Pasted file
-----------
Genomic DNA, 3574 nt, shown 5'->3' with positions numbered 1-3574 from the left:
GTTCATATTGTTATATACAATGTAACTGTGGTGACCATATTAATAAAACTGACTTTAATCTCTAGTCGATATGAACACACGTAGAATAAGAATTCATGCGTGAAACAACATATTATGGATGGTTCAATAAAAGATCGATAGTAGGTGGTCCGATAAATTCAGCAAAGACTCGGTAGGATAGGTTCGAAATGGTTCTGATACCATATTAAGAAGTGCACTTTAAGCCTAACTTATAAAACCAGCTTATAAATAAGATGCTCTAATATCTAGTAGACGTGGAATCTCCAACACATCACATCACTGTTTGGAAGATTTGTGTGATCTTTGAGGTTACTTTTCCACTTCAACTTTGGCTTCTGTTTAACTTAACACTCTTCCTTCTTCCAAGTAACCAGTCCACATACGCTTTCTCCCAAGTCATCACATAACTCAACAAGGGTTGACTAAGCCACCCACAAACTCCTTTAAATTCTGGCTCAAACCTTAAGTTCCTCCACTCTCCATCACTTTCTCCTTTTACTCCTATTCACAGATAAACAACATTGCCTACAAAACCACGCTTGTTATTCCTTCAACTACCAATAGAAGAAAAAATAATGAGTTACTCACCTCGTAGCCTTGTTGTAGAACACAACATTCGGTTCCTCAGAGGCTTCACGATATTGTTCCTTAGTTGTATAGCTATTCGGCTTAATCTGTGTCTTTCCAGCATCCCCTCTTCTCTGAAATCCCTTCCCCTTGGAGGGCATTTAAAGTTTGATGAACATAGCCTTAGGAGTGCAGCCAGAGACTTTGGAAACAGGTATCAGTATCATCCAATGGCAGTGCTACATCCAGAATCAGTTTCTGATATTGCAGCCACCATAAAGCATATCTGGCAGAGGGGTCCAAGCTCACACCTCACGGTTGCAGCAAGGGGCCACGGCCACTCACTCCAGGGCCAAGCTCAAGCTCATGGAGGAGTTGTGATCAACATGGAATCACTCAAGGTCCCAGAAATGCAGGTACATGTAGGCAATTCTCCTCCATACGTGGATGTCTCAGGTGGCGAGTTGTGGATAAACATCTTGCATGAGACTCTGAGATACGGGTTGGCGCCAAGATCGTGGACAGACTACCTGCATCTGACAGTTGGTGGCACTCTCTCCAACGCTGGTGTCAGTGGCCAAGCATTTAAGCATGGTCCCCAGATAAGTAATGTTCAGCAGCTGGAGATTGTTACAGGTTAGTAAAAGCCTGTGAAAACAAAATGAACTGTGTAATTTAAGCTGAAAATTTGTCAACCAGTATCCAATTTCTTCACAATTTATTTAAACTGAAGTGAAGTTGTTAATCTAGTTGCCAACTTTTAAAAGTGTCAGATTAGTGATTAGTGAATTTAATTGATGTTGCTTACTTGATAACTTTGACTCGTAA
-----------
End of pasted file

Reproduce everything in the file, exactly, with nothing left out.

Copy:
Genomic DNA, 3574 nt, shown 5'->3' with positions numbered 1-3574 from the left:
GTTCATATTGTTATATACAATGTAACTGTGGTGACCATATTAATAAAACTGACTTTAATCTCTAGTCGATATGAACACACGTAGAATAAGAATTCATGCGTGAAACAACATATTATGGATGGTTCAATAAAAGATCGATAGTAGGTGGTCCGATAAATTCAGCAAAGACTCGGTAGGATAGGTTCGAAATGGTTCTGATACCATATTAAGAAGTGCACTTTAAGCCTAACTTATAAAACCAGCTTATAAATAAGATGCTCTAATATCTAGTAGACGTGGAATCTCCAACACATCACATCACTGTTTGGAAGATTTGTGTGATCTTTGAGGTTACTTTTCCACTTCAACTTTGGCTTCTGTTTAACTTAACACTCTTCCTTCTTCCAAGTAACCAGTCCACATACGCTTTCTCCCAAGTCATCACATAACTCAACAAGGGTTGACTAAGCCACCCACAAACTCCTTTAAATTCTGGCTCAAACCTTAAGTTCCTCCACTCTCCATCACTTTCTCCTTTTACTCCTATTCACAGATAAACAACATTGCCTACAAAACCACGCTTGTTATTCCTTCAACTACCAATAGAAGAAAAAATAATGAGTTACTCACCTCGTAGCCTTGTTGTAGAACACAACATTCGGTTCCTCAGAGGCTTCACGATATTGTTCCTTAGTTGTATAGCTATTCGGCTTAATCTGTGTCTTTCCAGCATCCCCTCTTCTCTGAAATCCCTTCCCCTTGGAGGGCATTTAAAGTTTGATGAACATAGCCTTAGGAGTGCAGCCAGAGACTTTGGAAACAGGTATCAGTATCATCCAATGGCAGTGCTACATCCAGAATCAGTTTCTGATATTGCAGCCACCATAAAGCATATCTGGCAGAGGGGTCCAAGCTCACACCTCACGGTTGCAGCAAGGGGCCACGGCCACTCACTCCAGGGCCAAGCTCAAGCTCATGGAGGAGTTGTGATCAACATGGAATCACTCAAGGTCCCAGAAATGCAGGTACATGTAGGCAATTCTCCTCCATACGTGGATGTCTCAGGTGGCGAGTTGTGGATAAACATCTTGCATGAGACTCTGAGATACGGGTTGGCGCCAAGATCGTGGACAGACTACCTGCATCTGACAGTTGGTGGCACTCTCTCCAACGCTGGTGTCAGTGGCCAAGCATTTAAGCATGGTCCCCAGATAAGTAATGTTCAGCAGCTGGAGATTGTTACAGGTTAGTAAAAGCCTGTGAAAACAAAATGAACTGTGTAATTTAAGCTGAAAATTTGTCAACCAGTATCCAATTTCTTCACAATTTATTTAAACTGAAGTGAAGTTGTTAATCTAGTTGCCAACTTTTAAAAGTGTCAGATTAGTGATTAGTGAATTTAATTGATGTTGCTTACTTGATAACTTTGACTCGTAA